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dc.contributor.authorLópez-Larraz, E.
dc.contributor.authorSarasola-Sanz, A.
dc.contributor.authorIrastorza-Landa, N.
dc.contributor.authorBirbaumer, N.
dc.contributor.authorRamos-Murguialday, A.
dc.date.accessioned2018-08-28T12:07:20Z
dc.date.available2018-08-28T12:07:20Z
dc.date.issued2018-07
dc.identifier.citationLópez-Larraz, E., A. Sarasola-Sanz, N. Irastorza-Landa, N. Birbaumer, and A. Ramos-Murguialday. “Brain-Machine Interfaces for Rehabilitation in Stroke: A Review.” Edited by Richard L. Harvey. NeuroRehabilitation 43, no. 1 (July 24, 2018): 77–97. doi:10.3233/nre-172394.en
dc.identifier.issn1053-8135en
dc.identifier.urihttp://hdl.handle.net/11556/603
dc.description.abstractBACKGROUND: Motor paralysis after stroke has devastating consequences for the patients, families and caregivers. Although therapies have improved in the recent years, traditional rehabilitation still fails in patients with severe paralysis. Brain-machine interfaces (BMI) have emerged as a promising tool to guide motor rehabilitation interventions as they can be applied to patients with no residual movement. OBJECTIVE: This paper reviews the efficiency of BMI technologies to facilitate neuroplasticity and motor recovery after stroke. METHODS: We provide an overview of the existing rehabilitation therapies for stroke, the rationale behind the use of BMIs for motor rehabilitation, the current state of the art and the results achieved so far with BMI-based interventions, as well as the future perspectives of neural-machine interfaces. RESULTS: Since the first pilot study by Buch and colleagues in 2008, several controlled clinical studies have been conducted, demonstrating the efficacy of BMIs to facilitate functional recovery in completely paralyzed stroke patients with noninvasive technologies such as the electroencephalogram (EEG). CONCLUSIONS: Despite encouraging results, motor rehabilitation based on BMIs is still in a preliminary stage, and further improvements are required to boost its efficacy. Invasive and hybrid approaches are promising and might set the stage for the next generation of stroke rehabilitation therapies.en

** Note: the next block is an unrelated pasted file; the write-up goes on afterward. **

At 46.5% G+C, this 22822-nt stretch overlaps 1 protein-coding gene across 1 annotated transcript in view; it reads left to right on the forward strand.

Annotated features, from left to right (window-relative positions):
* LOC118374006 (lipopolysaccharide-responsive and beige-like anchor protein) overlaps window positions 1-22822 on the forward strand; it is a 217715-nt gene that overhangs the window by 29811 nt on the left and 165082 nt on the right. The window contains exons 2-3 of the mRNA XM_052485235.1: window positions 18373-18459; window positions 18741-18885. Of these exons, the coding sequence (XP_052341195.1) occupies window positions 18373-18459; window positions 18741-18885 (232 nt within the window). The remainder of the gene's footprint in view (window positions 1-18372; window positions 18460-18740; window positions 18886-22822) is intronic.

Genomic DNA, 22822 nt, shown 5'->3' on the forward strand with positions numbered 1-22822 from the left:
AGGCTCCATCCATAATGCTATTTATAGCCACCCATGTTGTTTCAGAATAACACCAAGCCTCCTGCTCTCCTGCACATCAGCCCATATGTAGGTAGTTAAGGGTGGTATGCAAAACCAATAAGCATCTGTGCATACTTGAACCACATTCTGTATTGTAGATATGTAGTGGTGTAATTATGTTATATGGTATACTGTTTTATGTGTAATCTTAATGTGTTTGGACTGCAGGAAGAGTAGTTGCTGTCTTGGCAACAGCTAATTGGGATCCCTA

dc.description.sponsorshipThis study was funded by the Bundesministerium für Bildung und Forschung BMBF MOTORBIC (FKZ13GW0053)andAMORSA(FKZ16SV7754), the Deutsche Forschungsgemeinschaft (DFG), the fortüne-Program of the University of Tübingen (2422-0-0 and 2452-0-0), and the Basque GovernmentScienceProgram(EXOTEK:KK2016/00083). NIL was supported by the Basque Government’s scholarship for predoctoral students.en
dc.language.isoengen
dc.publisherIOS Pressen
dc.titleBrain-machine interfaces for rehabilitation in stroke: A reviewen
dc.typearticleen
dc.identifier.doi10.3233/NRE-172394en
dc.rights.accessRightsopenAccessen
dc.subject.keywordsBrain-machine interfaces (BMI)en
dc.subject.keywordsStrokeen
dc.subject.keywordsRehabilitationen
dc.subject.keywordsNeuroplasticityen
dc.subject.keywordsMotor recoveryen
dc.identifier.essn1878-6448en
dc.issue.number1en
dc.journal.titleNeuroRehabilitationen
dc.page.final97en
dc.page.initial77en
dc.volume.number43en


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